Cage Trap


The common cage trap is well known to most of our readers, and for

the capture of rats and mice, it is one of the most efficacious

devices in existence. The construction of one of these traps is

quite a difficult operation, and we would hesitate before advising

our inventive reader to exercise his patience and ingenuity in the

manufacture of an article which can be bought for such a small

price, and which, after all, i
only a mouse trap. If it were a

device for the capture of the mink or otter, it might then be

well worth the trouble, and would be likely to repay the time and

labor expended upon it. We imagine that few would care to exercise

their skill over a trap of such complicated structure, while our

pages are filled with other simpler and equally effective examples.



For the benefit, however, of such as are of an inventive turn of

mind, we subjoin an illustration of the trap to serve as a guide.

The principle upon which it works is very simple. The bait is


strewn inside the cage, and the rats or mice find their only access

to it through the hole at the top. The wires here converge at the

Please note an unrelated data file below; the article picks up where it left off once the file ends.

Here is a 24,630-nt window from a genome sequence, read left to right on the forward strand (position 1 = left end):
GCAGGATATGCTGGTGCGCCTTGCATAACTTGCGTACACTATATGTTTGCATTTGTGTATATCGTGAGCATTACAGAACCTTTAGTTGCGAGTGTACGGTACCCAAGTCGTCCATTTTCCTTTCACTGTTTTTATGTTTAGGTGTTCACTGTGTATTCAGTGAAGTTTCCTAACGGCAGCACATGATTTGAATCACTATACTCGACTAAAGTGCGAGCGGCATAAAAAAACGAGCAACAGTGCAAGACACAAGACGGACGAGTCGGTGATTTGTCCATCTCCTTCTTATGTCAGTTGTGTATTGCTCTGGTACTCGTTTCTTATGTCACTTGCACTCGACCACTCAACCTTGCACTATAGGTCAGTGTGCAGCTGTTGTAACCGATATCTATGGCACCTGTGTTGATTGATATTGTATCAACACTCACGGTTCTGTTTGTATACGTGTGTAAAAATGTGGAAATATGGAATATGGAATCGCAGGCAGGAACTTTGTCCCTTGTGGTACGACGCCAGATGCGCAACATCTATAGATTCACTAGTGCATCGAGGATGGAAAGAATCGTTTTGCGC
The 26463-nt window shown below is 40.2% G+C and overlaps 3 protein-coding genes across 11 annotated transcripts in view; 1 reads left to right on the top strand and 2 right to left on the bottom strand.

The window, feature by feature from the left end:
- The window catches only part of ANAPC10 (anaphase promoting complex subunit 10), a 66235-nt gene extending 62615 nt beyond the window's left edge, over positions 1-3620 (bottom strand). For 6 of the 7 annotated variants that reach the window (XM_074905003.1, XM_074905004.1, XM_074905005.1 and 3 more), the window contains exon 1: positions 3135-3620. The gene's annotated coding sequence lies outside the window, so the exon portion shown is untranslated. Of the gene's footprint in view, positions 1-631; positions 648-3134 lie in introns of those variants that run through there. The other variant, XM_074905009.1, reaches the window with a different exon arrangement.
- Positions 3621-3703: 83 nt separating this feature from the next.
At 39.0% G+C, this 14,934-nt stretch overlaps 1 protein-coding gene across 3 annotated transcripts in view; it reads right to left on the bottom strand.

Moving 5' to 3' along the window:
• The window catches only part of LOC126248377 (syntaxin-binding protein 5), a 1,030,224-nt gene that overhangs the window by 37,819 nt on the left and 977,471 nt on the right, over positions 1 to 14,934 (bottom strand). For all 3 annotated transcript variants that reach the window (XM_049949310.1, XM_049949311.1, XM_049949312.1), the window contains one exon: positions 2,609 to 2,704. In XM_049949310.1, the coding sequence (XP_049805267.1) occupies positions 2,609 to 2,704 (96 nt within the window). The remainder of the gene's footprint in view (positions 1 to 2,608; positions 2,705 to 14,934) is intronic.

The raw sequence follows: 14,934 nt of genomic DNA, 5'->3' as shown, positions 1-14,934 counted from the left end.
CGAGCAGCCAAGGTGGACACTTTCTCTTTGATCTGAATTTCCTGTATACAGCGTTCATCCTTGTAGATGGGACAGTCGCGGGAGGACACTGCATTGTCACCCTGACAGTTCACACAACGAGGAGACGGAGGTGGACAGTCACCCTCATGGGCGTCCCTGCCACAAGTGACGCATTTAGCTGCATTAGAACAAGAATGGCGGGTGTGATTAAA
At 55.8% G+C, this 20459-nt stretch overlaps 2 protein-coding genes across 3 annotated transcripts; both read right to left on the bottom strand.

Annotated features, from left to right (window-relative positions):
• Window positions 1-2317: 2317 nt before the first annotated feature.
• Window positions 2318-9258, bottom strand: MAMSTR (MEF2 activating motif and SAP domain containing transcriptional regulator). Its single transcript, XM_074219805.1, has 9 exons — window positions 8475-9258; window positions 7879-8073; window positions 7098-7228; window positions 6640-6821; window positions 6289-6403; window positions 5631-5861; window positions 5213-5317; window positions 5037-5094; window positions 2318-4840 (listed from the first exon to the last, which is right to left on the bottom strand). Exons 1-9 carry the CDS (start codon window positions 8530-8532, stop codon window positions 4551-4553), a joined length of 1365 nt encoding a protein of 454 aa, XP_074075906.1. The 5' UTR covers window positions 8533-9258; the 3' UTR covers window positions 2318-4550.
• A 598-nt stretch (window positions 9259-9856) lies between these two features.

bottom, and are pointed at the ends. The passage downwards is an

easy matter, but to escape through the same opening is impossible,

as the pointed ends of the wires effectually prevent the ascent.

It is a notable fact, however, that the efforts to escape through

this opening are very seldom made. The mode of entering seems to

be absolutely forgotten by the captive animals, and they rush

frantically about the cage, prying between all the wires in their

wild endeavors, never seeming to notice the central opening by which

they entered. This is easily explained by the fact that the open

grating admits the light from all sides, and the enclosed victims

are thus attracted to no one spot in particular, and naturally rush

to the extreme edges of the trap, in the hope of finding an exit.



If a thick cloth be placed over the cage, leaving the opening at

the top uncovered, the confined creatures are soon attracted by

the light, and lose no time in rushing towards it, where their

endeavors to ascend are effectually checked by the pointed wires.

Profiting by this experiment, the author once improvised a simple

trap on the same principle, which proved very effectual. We will

call it



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